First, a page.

PHYS 208

Formulas for Physics 208: Electromagnetism and optics.

Electrostatics
(1)
\begin{align} \epsilon_0 = 8.854 \times 10^{-12} \; \frac{\text{C}^2}{\text{N} \cdot \text{m}^2} \end{align}

Permittivity of Free Space

(2)
\begin{align} e^+ = 1.602 \times 10^{-19} \; \text{C} \end{align}

Charge of a positron

(3)
\begin{align} \vec{F} = \frac{1}{4\pi\epsilon_0} \frac{q_1q_2}{r^2} \hat{r} \end{align}

Magnitude of Force between two charges

(4)
\begin{align} k = \frac{1}{4\pi\epsilon_0} = 9.0\times 10^9 \; \frac{N \cdot m^2}{C^2} \end{align}

Simplification Constant

(5)
\begin{align} \vec{E} = \frac{kQ}{r^2} \hat{r} \end{align}

Electric field vector of a charge

(6)
\begin{align} \vec{F}_0 = q_0 \vec{E} \end{align}

Force on a charge in electric field

(7)
\begin{align} \lambda = \frac{Q}{r} \text{;} \;\; \sigma = \frac{Q}{A} \text{;} \;\; \rho = \frac{Q}{V} \end{align}

Charge densities: 1D, 2D, and 3D respectively

(8)
\begin{align} dQ = \lambda \; dr \text{;} \;\; dQ = \sigma \; dA \text{;} \;\; dQ = \rho \; dV \end{align}

Charge of an infinitesimal unit

(9)
\begin{equation} p = qd \end{equation}

Electric dipole moment

(10)
\begin{align} \vec{p} = q\vec{d} \end{align}

Electric dipole moment as a vector; direction is from negative to positive charge

(11)
\begin{align} \tau = pE \sin \phi \end{align}

Torque on an electric dipole

(12)
\begin{align} \vec{\tau} = \vec{p} \times \vec{E} \end{align}

Torque on an electric dipole

(13)
\begin{align} dW = \tau \; d\phi \end{align}

Work over infinitesimal displacement

(14)
\begin{align} W = \int_{\phi_1}^{\phi_2} \tau(\phi) \; d\phi \end{align}

Work over a finite displacement

(15)
\begin{align} U = -pE \cos \phi \end{align}

Potential Energy

(16)
\begin{align} U = -\vec{p} \cdot \vec{E} \end{align}

Potential Energy

(17)
\begin{align} \Phi_E = \frac{Q}{\epsilon_0} \end{align}

Gauss's Law

(18)
\begin{align} \Phi_E = \oint \vec{E} \cdot d\vec{A} \end{align}

General Gauss's Law

Electric Potential
(19)
\begin{equation} U = q_0Ey \end{equation}

Potential Energy of a charge in a uniform field

(20)
\begin{align} U = \frac{q_0}{4\pi\epsilon_0}\sum_i\frac{q_i}{r_i} \end{align}

Potential energy with multiple charges

(21)
\begin{equation} W_{ab} = U_a - U_b \end{equation}

Work done by the electric field

(22)
\begin{align} U_{tot} = \frac{1}{4\pi\epsilon_0}\sum_{i<j}\frac{q_iq_j}{r_{ij}} \end{align}

Total Potential Energy of a distribution

(23)
\begin{align} V = \frac{U}{q_0} \end{align}

Voltage of a point charge

(24)
\begin{align} V = \frac{1}{4\pi\epsilon_0}\int \frac{1}{r} \; dq \end{align}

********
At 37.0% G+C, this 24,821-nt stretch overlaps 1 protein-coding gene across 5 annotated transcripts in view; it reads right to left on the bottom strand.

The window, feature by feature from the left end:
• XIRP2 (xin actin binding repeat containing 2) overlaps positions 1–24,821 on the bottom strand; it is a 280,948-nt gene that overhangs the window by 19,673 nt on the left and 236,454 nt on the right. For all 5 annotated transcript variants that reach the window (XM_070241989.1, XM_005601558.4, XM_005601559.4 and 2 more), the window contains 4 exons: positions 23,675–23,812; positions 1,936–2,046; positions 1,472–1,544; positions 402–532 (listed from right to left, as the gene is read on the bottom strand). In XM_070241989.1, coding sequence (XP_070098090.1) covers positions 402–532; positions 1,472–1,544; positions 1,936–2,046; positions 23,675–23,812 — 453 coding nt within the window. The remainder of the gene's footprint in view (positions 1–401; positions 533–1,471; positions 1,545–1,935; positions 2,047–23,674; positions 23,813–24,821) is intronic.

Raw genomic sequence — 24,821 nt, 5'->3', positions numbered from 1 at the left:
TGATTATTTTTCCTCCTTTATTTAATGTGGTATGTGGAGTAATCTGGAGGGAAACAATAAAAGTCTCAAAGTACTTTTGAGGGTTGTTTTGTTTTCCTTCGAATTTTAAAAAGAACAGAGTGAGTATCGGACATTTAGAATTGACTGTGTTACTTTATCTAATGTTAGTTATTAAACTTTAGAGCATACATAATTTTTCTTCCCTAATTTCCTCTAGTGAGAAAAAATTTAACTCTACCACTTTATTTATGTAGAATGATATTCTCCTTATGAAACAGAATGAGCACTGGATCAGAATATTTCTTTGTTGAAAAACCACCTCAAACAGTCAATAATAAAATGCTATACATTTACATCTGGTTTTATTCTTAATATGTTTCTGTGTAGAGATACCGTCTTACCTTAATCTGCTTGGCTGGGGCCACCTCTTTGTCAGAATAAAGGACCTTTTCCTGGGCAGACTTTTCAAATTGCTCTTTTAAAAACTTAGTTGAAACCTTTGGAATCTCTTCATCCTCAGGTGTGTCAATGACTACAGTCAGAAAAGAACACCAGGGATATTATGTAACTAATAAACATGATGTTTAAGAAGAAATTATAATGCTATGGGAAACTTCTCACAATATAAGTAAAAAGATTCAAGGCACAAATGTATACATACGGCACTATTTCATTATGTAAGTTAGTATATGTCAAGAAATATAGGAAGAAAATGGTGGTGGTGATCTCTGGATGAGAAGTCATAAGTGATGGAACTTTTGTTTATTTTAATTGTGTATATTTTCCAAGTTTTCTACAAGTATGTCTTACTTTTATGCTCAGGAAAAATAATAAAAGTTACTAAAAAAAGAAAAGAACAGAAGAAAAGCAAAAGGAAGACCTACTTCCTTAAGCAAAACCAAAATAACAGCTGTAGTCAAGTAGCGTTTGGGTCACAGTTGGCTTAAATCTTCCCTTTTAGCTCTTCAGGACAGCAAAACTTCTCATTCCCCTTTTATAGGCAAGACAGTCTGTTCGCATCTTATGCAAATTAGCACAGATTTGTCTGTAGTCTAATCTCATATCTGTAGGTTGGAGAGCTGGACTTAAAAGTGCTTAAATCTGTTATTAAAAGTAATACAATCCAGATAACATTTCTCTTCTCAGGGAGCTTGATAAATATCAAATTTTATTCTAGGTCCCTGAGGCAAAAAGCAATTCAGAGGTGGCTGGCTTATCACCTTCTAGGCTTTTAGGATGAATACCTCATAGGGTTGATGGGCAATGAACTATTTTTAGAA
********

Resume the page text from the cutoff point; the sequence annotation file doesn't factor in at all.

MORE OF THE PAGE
Voltage due to a distribution of charge

(25)
\begin{align} V_a - V_b = \frac{W_{ab}}{q_0} \end{align}

Potential from Work

(26)
\begin{align} V_a - V_b = \int_a^b \vec{E} \cdot d\vec{l} \end{align}

Potential from the Electric Field

(27)
\begin{align} C = \frac{Q}{V_{ab}} \end{align}

Capacitance

(28)
\begin{align} C = \frac{\epsilon A}{d} \end{align}

Capacitance of parallel plates separated by a vacuum

(29)
\begin{align} \frac{1}{C_{eq}} = \sum_i \frac{1}{C_i} \end{align}

Capacitors in Series

(30)
\begin{align} C_{eq} = \sum_i C_i \end{align}

Capacitance in Parallel

(31)
\begin{align} U = \frac{Q^2}{2C} = \frac{1}{2}CV^2 = \frac{1}{2}QV \end{align}

Potential Energy on a Capacitor

(32)
\begin{align} u = \frac{1}{2}\epsilon E^2 \end{align}

Energy density in Electric Field

(33)
\begin{align} \epsilon = K\epsilon_0 \end{align}

Permittivity of a Dielectric

(34)
\begin{align} \sigma_i = \sigma\left(1 - \frac{1}{K}\right) \end{align}

Induced Charge Density on Dielectric

Electromotion
(35)
\begin{equation} I = n|q|v_dA \end{equation}

Current

(36)
\begin{align} I = \frac{dQ}{dt} \end{align}

Current

(37)
\begin{align} J = \frac{I}{A} \end{align}

Current Density

(38)
\begin{align} \vec{J} = nq\vec{v}_d \end{align}

Current Density Vector

(39)
\begin{align} \vec{E} = \rho \vec{J} \end{align}

Electric field in a conducting material; $\rho$ is resistivity

(40)
\begin{align} \rho = \rho_0\left(1+\alpha (T - T_0)\right) \end{align}

Resistivity as a function of Temperature

(41)
\begin{align} R = \frac{\rho L}{A} \end{align}

Resistance from Resistivity

(42)
\begin{equation} V = IR \end{equation}

Ohm's Law

(43)
\begin{align} V_{ab} = \mathcal{E} - Ir \end{align}

Terminal Voltage of emf

(44)
\begin{equation} P = V_{ab}I \end{equation}